Sunday, June 21, 2009

Hot weather home keeping -- Part II

Cannot people realize how large an income is thrift? ~Cicero

This is a great time for me to be thinking about hot weather home making, as our heat indexes say it feels to the body like we're up in the 100's right now. If you live in a more temperate clime or are in the Southern hemisphere (with winter now), file this information away in case you need it later:

1) Did you realize that a clogged dryer vent or hose will blow hot air back into your home, raising the overall temperature? That is something I learned today and had never thought about.
2) Also, did you realize that if you plant a shade tree near an outside air conditioning unit, it will work more efficiently? I hadn't thought about that one, either. I learned these two hints -- appropriately on Father's Day -- from a site called Frugal Dad.
3) In the nineteenth century, changing rugs, bedding, and curtains at the turn of cold weather to warm or warm weather to cold was an important part of housekeeping. People changed from fabrics that were warm and richly colored to lighter weight, summer colored fabrics. Also, some applied light colored slip colors to furniture in hot weather and took them off in winter or threw down grass-cloth mats over their floors during prolonged periods of rain or dust. Since the advent of central heat and air conditioning and three-season type fabrics, that custom has largely fallen by the wayside. Of course, people still generally throw an extra blanket on the bed during winter and pull it off in the summer. And, people use picnic cloths for outdoor eating in warm weather. Other than that, however, changing from heavier curtains to lighter ones or pulling up heavier rugs for lighter ones is not as much of a tradition as it once was. For the modern home, it can be a boon not to have to keep up with different sets of bedding, curtains, etc., for each room. However, if you would like to give your home a cool and comfortable feel in the summer and a warm and cozy feel in the winter, this is something you might try. Also, throwing slipcovers on couches during the active summer months can not only protect your furniture, it can be a way to change a richer fall color to a fresh summery color for the season. It all depends on what your family needs and likes. Do be sure, though, to attend to the comforts of the beds. Your family will sleep more comfortably in summer if the bed linens are breathable and light.
4) Every child should be creating wonderful summer memories to look back on. In order to help summer be fun for children, it's helpful to establish summer routines and rules upfront, rather than to tussle about them as you go along. For example, will your children have a different chore routine during the summer, when there is less homework to do inside and more work to do outside in the garden? Do you need to establish a place by the door where children can place outdoor shoes, toys, and sports gear, as well as a time in the evening to put it all back in its true home? Do children need to remember to put sunscreen on at prescribed times? Do you need to help children learn how to play outside without running in and out every second? Do you need to encourage them to play creatively, rather than spending too much time with a WII? What supplies do you need to have on hand to make summer fun for children? What safety guidelines and boundaries do your children need to keep in mind while playing outside? What are expectations for a child's personal devotions and family devotions? You and your children will have expectations for the summer months. It's best to discuss these so that everyone will arrive at a common understanding for the warm weather months. While it's important to talk such things out at the beginning of the summer, it's best not to go to the other extreme and over-schedule or over-manage your children. Children do need some structure for the summer. However, they also need plenty of time for wholesome play. If you provide the right environment and loving supervision, your children's creativity and joy will flourish.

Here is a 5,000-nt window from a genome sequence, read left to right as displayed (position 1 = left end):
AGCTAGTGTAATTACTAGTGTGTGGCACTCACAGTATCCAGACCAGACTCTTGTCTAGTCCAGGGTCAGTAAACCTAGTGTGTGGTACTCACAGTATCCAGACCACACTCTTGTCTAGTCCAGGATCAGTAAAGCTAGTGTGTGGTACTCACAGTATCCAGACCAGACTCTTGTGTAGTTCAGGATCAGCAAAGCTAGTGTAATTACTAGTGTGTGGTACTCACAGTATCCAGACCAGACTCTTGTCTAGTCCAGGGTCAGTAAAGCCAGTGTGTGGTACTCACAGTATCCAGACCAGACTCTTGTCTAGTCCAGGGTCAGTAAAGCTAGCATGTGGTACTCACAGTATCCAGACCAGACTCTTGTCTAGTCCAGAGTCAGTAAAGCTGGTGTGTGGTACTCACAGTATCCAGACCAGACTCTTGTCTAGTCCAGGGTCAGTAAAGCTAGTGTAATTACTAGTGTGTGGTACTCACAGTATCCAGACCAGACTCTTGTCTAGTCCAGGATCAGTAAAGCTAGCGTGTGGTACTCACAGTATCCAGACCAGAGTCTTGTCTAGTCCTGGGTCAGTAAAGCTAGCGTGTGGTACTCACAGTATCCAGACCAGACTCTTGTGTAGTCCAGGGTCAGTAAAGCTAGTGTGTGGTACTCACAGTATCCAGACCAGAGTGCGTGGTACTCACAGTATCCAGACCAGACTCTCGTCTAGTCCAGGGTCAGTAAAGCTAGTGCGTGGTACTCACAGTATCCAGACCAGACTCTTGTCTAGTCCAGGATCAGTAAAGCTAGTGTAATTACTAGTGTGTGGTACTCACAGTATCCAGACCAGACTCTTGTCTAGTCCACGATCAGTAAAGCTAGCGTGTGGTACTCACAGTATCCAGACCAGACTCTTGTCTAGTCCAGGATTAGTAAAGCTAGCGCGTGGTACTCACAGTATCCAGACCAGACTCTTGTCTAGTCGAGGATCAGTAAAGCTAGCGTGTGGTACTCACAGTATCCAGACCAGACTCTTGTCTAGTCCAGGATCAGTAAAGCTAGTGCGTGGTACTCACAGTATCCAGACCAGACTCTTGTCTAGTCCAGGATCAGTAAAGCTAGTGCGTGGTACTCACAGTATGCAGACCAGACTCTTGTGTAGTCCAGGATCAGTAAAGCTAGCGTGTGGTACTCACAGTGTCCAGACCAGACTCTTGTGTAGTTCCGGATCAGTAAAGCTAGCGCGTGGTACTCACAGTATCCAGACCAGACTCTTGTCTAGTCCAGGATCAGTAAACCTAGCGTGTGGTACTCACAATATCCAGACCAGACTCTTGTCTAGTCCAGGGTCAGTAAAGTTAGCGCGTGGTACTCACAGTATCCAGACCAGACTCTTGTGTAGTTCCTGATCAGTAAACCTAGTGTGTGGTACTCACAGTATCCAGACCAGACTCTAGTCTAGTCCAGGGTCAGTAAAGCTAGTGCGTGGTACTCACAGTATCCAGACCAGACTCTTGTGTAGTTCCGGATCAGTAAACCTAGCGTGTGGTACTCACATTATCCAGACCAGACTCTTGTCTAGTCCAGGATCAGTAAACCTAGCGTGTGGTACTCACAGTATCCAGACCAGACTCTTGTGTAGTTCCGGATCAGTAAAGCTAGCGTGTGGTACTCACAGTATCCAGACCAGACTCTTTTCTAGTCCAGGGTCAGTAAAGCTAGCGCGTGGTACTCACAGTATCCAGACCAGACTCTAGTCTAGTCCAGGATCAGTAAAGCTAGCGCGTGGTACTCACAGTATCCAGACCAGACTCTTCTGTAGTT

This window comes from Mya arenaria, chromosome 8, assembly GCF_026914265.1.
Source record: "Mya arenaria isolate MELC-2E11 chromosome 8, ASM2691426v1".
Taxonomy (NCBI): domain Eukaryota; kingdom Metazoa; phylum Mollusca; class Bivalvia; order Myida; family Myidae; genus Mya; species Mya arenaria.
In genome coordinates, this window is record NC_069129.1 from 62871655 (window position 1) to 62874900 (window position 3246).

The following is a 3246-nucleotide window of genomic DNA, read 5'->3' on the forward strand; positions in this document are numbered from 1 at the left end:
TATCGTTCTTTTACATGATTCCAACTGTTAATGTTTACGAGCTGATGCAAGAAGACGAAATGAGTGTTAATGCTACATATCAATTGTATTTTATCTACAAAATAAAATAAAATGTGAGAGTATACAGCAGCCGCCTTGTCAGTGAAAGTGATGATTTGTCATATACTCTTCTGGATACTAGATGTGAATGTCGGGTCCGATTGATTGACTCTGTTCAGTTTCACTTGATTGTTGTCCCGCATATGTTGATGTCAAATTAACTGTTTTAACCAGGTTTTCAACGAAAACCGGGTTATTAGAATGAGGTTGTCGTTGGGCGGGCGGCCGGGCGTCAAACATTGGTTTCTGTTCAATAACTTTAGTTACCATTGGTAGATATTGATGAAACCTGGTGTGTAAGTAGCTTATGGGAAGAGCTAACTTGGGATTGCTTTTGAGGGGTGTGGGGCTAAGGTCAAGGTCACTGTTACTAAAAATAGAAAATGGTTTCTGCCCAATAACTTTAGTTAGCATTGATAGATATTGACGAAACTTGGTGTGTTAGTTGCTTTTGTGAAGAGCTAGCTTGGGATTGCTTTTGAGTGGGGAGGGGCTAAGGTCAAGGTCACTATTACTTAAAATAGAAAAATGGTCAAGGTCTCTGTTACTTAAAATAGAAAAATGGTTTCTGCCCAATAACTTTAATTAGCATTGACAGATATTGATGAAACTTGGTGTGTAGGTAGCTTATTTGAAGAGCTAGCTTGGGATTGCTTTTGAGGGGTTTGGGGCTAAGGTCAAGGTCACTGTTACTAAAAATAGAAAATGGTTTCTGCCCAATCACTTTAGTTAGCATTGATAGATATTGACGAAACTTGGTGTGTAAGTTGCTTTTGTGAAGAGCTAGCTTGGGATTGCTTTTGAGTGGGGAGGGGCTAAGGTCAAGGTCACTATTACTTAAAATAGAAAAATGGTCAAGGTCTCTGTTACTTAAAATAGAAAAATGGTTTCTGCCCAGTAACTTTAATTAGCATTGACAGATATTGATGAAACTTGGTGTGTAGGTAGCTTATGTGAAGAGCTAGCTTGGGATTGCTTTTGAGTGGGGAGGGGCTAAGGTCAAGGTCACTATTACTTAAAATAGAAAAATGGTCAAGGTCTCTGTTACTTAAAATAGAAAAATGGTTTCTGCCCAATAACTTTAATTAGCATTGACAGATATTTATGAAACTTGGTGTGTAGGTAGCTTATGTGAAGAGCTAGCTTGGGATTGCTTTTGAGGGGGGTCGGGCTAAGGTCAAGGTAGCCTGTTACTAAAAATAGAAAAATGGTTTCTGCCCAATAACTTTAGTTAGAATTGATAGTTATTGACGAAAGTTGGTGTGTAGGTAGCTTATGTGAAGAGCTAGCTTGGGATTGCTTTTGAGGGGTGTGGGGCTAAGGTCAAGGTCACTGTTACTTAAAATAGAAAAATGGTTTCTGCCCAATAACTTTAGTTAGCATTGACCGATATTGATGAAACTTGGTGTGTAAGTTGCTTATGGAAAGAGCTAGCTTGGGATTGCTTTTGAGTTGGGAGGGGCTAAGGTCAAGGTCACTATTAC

5) Update your home medical kit to take care of skinned knees, bug bites, poison ivy etc. Also, consider what foods you need to keep in the pantry and fridge to accommodate family and guests during the summer.

Happy home keeping!
Elizabeth

2 comments:

Charlene said...

It's HOT, HOT, HOT here as well--I'm having trouble coming up with well-rounded meals that don't use the oven, or don't require standing over the stove a lot--I'm planning on pulling out the crock-pot which for some reason I tend to use more in the winter; and the bread machine, so we can have fresh bread without heating up the whold kitchen.

Buffy said...

What good suggestions, and I love the idea of creating wonderful memories for the children. It's sad to think of so many youngsters spending the summer indoors watching TV and playing computer games :(.